In Governor Strickland's State of State last month, he proposed a new tax benefit for wind developers looking to site in Ohio. The proposal would make Ohio's tax structure competitive with surrounding states. A change in the property tax paid by wind developers requires a change in law by the state legislature. A corresponding piece of legislation, Senate Bill 232 has been introduced in the Ohio Senate. That bill, along with other bills of interest to the advanced and sustainable energy community, are discussed below:

Ohio Senate Bill 232

Exempts Certain Certified Renewable Energy Projects from Tangible Personal Property Taxes

Proposed Senate Bill 232 (Sponsored by Senator Chris Widener, R-Springfield) proposes that an "Exempt energy air quality facility" be exempt from real and tangible personal property taxes if that facility is certified by the Ohio Air Quality Development Authority. In addition, the facility must make service payments in lieu of taxes to the local taxing authority. These payments will be either $5000.00 or $6000.00 dollars per megawatt depending upon the ownership structure of each facility. In addition, exempt facilities must make certain provisions to the community for maintaining roads and supporting local safety forces. The bill will place rates in the middle of other Midwestern states' rates with Illinois at approximately $8,000.00 per megawatt and Pennsylvania at approximately $2000.00 per megawatt.

Ohio Senate Bill 223 Would Expand List of Qualifying "Special Energy Improvement Projects"

The PACE and SIDs programs authorized by HB 1 and SB 223 could represent a significant advantage for Ohioans seeking to expand their alternative energy options.

Ohio Bill 443

Proposes Creation of Energy Efficiency Advisory Group

Ohio House Bill 443 would create a so-called Energy Efficiency Stakeholder Advisory Group to review proposed energy efficiency and peak-demand reduction programs of utility companies.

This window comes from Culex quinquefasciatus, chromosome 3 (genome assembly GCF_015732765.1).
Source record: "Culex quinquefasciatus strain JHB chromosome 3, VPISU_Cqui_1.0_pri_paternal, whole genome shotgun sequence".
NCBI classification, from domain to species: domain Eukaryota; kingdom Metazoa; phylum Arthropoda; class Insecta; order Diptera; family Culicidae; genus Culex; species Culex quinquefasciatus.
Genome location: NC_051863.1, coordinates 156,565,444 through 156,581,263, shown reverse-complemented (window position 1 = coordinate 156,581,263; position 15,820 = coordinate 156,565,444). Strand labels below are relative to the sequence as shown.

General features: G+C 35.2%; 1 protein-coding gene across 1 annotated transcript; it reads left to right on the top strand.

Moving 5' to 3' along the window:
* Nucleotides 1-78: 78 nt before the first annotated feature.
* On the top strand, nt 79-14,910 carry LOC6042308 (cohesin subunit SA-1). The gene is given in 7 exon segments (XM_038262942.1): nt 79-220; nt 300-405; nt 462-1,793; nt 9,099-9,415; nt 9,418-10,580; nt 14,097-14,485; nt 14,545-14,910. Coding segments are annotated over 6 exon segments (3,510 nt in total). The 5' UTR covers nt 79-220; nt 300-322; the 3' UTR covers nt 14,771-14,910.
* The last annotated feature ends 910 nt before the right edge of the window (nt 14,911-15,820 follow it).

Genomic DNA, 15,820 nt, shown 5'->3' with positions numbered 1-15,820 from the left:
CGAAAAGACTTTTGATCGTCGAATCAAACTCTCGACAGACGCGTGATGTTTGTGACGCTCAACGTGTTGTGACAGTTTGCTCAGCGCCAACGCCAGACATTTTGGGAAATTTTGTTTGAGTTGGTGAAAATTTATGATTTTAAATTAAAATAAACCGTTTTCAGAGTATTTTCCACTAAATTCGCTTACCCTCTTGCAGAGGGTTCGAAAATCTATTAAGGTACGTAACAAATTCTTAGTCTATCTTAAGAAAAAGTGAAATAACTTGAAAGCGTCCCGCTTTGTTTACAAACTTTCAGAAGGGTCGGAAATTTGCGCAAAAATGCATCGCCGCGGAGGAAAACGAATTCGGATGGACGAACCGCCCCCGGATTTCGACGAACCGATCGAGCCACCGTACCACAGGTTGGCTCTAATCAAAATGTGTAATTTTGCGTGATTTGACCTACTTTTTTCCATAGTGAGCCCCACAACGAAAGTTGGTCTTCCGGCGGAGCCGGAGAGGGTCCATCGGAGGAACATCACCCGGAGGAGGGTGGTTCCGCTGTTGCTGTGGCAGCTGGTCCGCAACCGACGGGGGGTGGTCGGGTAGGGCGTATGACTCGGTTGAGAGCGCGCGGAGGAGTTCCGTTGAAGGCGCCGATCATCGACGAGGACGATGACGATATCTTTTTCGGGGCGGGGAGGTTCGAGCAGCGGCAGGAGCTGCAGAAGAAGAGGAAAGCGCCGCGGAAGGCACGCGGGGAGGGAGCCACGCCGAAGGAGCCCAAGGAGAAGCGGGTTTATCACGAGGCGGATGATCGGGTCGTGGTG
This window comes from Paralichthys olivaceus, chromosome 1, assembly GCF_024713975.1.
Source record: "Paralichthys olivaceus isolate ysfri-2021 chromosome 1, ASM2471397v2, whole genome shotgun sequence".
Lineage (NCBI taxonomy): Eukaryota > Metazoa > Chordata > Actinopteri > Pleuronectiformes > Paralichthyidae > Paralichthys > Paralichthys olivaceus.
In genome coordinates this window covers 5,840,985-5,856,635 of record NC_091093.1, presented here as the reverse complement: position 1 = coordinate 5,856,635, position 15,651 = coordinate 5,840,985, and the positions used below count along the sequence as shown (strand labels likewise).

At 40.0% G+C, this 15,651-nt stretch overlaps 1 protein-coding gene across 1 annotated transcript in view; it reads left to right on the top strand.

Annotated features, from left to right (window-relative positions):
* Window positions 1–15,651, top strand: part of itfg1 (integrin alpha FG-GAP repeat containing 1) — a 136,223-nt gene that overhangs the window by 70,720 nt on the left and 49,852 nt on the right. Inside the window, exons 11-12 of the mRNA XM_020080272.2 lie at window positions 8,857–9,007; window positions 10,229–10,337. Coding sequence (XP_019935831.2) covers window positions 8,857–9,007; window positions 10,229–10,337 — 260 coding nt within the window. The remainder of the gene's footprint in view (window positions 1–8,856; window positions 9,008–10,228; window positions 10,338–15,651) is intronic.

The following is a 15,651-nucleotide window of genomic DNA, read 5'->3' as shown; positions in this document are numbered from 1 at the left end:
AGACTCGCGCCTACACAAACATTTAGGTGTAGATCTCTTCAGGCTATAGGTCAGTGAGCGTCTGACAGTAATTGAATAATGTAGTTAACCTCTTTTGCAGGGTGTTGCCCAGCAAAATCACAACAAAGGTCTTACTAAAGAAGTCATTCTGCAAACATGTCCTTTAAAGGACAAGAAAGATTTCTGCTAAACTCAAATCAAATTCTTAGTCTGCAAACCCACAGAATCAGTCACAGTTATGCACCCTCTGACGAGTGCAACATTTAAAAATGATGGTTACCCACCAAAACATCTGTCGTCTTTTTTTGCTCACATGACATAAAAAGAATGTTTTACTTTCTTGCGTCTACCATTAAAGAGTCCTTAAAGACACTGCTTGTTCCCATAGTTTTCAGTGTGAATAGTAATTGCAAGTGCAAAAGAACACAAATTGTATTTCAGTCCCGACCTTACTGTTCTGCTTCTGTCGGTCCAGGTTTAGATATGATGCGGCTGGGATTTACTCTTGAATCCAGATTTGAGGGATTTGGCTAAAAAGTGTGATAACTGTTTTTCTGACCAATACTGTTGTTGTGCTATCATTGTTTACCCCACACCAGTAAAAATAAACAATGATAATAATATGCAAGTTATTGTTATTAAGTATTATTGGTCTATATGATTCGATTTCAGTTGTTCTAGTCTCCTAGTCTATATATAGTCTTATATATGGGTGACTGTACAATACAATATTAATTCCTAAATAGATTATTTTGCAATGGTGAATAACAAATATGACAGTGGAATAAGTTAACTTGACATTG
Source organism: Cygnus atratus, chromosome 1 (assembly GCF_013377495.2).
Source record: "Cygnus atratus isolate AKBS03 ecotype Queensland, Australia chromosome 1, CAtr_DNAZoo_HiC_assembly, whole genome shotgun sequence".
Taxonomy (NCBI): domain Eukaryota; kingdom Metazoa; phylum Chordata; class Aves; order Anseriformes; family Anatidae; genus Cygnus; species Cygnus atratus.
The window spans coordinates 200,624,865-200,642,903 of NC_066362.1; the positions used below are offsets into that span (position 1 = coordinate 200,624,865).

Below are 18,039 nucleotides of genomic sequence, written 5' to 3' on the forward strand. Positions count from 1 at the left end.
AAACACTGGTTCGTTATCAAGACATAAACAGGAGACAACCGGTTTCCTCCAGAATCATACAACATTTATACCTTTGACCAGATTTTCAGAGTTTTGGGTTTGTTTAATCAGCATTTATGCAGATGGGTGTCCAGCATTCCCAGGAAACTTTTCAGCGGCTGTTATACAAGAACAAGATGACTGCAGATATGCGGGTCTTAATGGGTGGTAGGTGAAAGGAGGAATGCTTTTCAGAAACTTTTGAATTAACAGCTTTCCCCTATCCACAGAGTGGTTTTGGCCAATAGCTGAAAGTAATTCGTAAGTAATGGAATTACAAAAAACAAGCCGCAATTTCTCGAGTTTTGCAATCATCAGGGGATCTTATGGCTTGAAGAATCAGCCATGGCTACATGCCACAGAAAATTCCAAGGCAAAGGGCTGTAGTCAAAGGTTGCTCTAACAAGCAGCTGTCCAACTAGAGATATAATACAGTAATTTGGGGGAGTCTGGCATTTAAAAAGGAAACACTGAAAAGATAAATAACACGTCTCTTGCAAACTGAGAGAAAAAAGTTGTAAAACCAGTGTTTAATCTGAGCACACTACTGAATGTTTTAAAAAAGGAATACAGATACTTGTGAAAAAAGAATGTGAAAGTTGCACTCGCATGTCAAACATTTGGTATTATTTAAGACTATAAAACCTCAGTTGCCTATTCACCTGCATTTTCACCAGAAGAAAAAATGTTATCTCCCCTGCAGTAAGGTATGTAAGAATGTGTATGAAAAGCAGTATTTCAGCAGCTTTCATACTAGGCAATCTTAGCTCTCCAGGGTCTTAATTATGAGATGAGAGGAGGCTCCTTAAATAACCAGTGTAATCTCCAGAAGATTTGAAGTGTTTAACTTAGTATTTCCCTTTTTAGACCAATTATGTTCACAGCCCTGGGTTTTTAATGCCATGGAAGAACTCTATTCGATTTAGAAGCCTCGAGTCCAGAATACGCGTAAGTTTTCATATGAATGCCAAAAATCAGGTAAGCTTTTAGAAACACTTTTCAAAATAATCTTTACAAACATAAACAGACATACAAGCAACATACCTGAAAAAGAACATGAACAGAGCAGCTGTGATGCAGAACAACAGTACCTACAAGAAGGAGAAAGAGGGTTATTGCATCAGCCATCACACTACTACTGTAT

Update on Current Legislation

Ohio House Bill 7.

The bill requires all new buildings constructed using state capital budget money (including educational facilities trust fund) to meet green building standards as defined by the bill. House Bill 7 received sponsor testimony in the Ohio Senate and is awaiting further hearings.

Ohio House Bill 113

Representative Mike Foley (D-Cleveland) introduced House Bill 113 which promotes advanced energy projects at Ohio's primary and secondary schools. The bill passed the House of Representatives last month. On February 2, the Senate had a first hearing on the bill and it awaits further hearings in the Senate Energy and Public Utilities Committee.

Ohio S.B. 221 of 2008

Sets 22 Percent Cumulative Energy Reduction Standards by 2025

Ohio Senate Bill 221, enacted in 2008, and aimed at encouraging Ohio businesses and utilities to adopt renewable and advanced energy technologies, also includes new energy reduction and peak demand standards that utilities must meet through energy efficiency programs.